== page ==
Book of the Month

Book Review~by Michele Gregoire

Homer: The Ninth Life of a Blind Wonder Cat, by Gwen Cooper

It has been five years since I wrote my first book review on the Catholic Stewards of Creation website for the book Homer’s Odyssey by Gwen Cooper, so it is fitting that this month I am reviewing her sequel, Homer: The Ninth Life of a Blind Wonder Cat. This new little book covers Homer’s last few years of life – he passed away in August 2013 – and shares details surrounding the publishing of the book, publicity events, the two new kittens (one with three legs) that come to live with Cooper’s family, and finally Homer’s last illness and death. It is a sweet memorial by one of my favorite authors, whose writing style remains as fluid and heartfelt as it was in her first memoir.

This 113 page book is pure Gwen Cooper, written from the soul of this kind and sensitive author. It consists of a foreword and four chapters in which the author fills in some of the details of life with Homer since the 2009 publication of Homer’s Odyssey, and concludes his saga – although he will continue to live on in large part through the rescue work his story has engendered. She shares the stories of losing Vashti and Scarlett, her other two cats, as well as acquiring the two kittens she and her husband now have, and of course ultimately, the loss of Homer. There are plenty of good-byes and sadness in this book, but Gwen Cooper has the ability to bring joy out of sadness and something positive out of pain.

In her Foreword, Cooper tells us that “in writing this book, I’ve gotten to live with Homer again. I’ve gotten to feel his little head pushing hard into my hand as he demanded his daily pettings; to hear the distinctive clip-clip of his feet as he followed me down the hall; and to listen once more to the very specific melodic bird-song that ran beneath his purr. It’s a sound I would instantly know from any other cat’s purr, even if I were blindfolded. The only thing that seems remarkable now is that I’d ever thought I was losing those things. And the only regret I have is that it’s taken me so long to write my way back to them. I’ve spent the last weeks feeling Homer with me – the substance of him, a physical presence – as I haven’t gotten to do in far too long. That’s the gift this book has given to me. What I hope it will give to readers is more Homer, of course, more of the happy times they shared with us and loved in reading the first book, and all the comedy of seeing a little blind housecat – who, once upon a time, nobody else wanted – take the world by storm.” She also wished to bring attention and clarity to the elder care and end-of-life issues that all animal guardians have to face eventually, which she does very effectively.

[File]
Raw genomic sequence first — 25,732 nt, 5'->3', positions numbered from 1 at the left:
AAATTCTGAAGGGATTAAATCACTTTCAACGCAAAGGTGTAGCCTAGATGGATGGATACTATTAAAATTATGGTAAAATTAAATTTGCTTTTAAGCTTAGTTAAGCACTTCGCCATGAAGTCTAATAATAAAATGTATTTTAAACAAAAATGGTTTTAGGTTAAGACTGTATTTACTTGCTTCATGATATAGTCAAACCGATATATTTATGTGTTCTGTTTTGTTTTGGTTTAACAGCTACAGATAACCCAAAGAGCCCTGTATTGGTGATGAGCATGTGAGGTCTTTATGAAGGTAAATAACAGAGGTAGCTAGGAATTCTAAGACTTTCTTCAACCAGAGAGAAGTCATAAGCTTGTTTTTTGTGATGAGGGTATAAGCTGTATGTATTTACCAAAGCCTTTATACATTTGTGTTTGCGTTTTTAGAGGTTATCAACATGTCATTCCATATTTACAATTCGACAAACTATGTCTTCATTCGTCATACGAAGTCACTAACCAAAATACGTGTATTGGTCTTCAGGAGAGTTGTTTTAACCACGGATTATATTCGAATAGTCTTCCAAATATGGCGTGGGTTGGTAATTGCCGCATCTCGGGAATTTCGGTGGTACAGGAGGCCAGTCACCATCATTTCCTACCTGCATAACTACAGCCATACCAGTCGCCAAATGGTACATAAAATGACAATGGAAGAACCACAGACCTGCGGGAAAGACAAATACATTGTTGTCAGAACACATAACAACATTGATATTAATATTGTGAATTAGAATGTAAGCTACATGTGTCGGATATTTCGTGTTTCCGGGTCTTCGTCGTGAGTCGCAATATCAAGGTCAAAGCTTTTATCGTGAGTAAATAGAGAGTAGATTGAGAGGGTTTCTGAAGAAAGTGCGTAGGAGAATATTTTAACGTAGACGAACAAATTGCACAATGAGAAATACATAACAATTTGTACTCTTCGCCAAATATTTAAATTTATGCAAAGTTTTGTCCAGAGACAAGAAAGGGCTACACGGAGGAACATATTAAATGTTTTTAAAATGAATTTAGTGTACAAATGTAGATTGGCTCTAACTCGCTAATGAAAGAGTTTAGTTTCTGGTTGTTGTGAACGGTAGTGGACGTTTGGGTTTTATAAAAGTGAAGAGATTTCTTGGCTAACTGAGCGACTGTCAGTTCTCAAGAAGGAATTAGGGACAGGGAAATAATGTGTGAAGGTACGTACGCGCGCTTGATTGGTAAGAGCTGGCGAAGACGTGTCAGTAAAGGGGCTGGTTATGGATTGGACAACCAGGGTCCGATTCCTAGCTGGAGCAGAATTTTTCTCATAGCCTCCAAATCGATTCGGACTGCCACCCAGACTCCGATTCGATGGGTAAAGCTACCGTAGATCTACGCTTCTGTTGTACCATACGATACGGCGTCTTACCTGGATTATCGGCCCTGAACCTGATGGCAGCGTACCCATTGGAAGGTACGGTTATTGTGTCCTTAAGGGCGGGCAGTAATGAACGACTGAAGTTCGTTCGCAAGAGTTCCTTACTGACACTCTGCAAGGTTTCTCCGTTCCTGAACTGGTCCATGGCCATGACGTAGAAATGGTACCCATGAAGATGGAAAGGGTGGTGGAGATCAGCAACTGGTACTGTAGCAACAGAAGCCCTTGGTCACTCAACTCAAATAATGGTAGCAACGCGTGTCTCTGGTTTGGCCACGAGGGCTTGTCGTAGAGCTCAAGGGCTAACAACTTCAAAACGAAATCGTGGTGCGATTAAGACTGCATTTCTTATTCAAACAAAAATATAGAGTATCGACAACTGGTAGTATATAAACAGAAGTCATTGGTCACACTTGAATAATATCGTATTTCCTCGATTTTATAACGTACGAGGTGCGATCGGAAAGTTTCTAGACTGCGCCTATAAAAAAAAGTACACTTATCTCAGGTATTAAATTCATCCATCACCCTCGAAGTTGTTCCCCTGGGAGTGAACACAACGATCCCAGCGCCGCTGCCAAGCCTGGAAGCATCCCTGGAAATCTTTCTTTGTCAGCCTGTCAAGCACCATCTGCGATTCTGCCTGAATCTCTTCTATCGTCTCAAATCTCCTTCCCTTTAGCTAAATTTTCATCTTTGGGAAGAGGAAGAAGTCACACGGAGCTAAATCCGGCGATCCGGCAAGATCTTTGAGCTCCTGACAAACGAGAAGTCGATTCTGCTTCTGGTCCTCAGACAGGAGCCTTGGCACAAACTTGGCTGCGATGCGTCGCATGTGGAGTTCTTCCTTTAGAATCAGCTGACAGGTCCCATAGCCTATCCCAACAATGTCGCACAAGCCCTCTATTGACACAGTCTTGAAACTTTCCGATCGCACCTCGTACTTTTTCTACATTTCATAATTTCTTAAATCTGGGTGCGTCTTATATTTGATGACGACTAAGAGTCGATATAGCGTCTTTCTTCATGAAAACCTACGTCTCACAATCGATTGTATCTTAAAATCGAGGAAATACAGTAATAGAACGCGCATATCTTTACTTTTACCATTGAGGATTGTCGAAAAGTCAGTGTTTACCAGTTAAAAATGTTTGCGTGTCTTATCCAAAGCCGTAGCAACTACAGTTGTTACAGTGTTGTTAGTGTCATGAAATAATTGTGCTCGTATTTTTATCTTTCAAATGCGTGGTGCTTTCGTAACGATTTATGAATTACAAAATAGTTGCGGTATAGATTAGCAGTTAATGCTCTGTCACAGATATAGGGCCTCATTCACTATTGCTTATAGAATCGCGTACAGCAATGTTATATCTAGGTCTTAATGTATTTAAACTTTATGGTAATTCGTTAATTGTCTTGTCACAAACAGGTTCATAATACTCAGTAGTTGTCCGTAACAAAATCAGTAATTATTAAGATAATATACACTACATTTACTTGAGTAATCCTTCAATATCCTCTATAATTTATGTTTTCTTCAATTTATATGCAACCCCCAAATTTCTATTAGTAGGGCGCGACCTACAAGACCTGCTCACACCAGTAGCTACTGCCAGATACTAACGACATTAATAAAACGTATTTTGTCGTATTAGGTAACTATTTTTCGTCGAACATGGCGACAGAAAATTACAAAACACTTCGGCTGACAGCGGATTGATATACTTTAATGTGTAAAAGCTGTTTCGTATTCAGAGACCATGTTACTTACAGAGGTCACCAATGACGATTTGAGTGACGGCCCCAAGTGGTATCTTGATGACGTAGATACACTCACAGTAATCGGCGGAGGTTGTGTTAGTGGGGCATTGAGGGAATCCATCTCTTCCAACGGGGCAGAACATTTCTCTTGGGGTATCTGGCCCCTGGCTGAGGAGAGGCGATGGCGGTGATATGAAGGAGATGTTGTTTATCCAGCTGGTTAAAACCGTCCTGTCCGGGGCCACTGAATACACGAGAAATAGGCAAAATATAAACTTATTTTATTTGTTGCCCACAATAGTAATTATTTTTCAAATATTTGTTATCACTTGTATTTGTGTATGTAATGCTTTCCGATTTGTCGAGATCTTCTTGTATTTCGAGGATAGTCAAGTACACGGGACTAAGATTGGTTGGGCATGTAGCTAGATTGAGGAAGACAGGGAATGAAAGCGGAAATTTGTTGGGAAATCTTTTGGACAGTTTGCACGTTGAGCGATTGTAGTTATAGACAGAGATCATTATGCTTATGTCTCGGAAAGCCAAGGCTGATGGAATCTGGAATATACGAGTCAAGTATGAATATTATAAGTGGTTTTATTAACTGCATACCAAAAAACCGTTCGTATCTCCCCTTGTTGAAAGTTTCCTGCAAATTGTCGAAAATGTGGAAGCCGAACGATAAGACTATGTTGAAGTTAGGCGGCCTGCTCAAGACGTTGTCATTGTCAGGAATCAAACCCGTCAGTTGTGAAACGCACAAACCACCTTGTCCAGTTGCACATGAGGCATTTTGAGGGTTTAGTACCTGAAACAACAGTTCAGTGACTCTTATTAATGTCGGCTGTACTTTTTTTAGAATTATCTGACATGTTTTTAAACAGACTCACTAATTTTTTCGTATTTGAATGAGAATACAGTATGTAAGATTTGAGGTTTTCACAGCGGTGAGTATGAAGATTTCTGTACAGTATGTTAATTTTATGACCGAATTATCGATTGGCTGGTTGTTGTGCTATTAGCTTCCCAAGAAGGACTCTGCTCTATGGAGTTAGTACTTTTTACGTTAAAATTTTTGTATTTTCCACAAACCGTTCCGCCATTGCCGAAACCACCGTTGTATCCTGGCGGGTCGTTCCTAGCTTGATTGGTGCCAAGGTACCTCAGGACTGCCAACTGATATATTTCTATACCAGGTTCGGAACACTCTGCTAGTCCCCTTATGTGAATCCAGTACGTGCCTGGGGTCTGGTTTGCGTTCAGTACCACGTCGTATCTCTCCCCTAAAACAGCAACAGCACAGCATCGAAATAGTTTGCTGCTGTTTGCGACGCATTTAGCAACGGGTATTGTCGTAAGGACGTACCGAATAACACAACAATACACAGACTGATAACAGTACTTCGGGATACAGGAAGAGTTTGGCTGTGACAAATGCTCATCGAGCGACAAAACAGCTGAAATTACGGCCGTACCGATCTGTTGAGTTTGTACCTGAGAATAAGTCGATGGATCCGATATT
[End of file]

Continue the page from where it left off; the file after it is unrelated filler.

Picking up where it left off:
In her first chapter, Cat Lovers Don’t Read Books, Cooper takes us through the arduous process of getting Homer’s Odyssey published. At that time, only nine years ago, cat memoirs were not a developed genre and publishers she approached were loath to take a chance on it. Fortunately, an agent believed in the book, successfully promoted it, and the work was published. A huge success, it is no wonder Homer’s Odyssey continues to spawn an awareness of cats with disabilities and has greatly publicized the work of rescue organizations that support the cats most likely to be euthanized in shelters – those with disabilities or illnesses. Homer: the Ninth Life of a Blind Wonder Cat as lovingly told by his guardian Gwen Cooper gives an important focus to the need for adopters of cats with disabilities. One realization the author shared in the second chapter, The World’s Cat, was “the deep chord that Homer’s Odyssey would strike in the animal rescue community. Homer represented any number of cats who rescuers would cry themselves to sleep at night thinking about – cats who were sweet and friendly and loving, cats these rescuers worked with every day, and who they knew would make a wonderful companion to anyone lucky enough to adopt them. But, cats (and dogs) who, nevertheless, were consistently passed over for adoption because they were blind, or deaf, or needed extra care for ongoing medical issues, or simply because they had aged out of kitten-hood and were now ‘too old.’” The author shares how an entire community has been created around Homer and of the rescue efforts and successes that have occurred especially for cats with disabilities since the publication of the first memoir. Of course, Cooper herself is the driving force behind all the charitable works and she has nobly taken on the rescue facilitation work.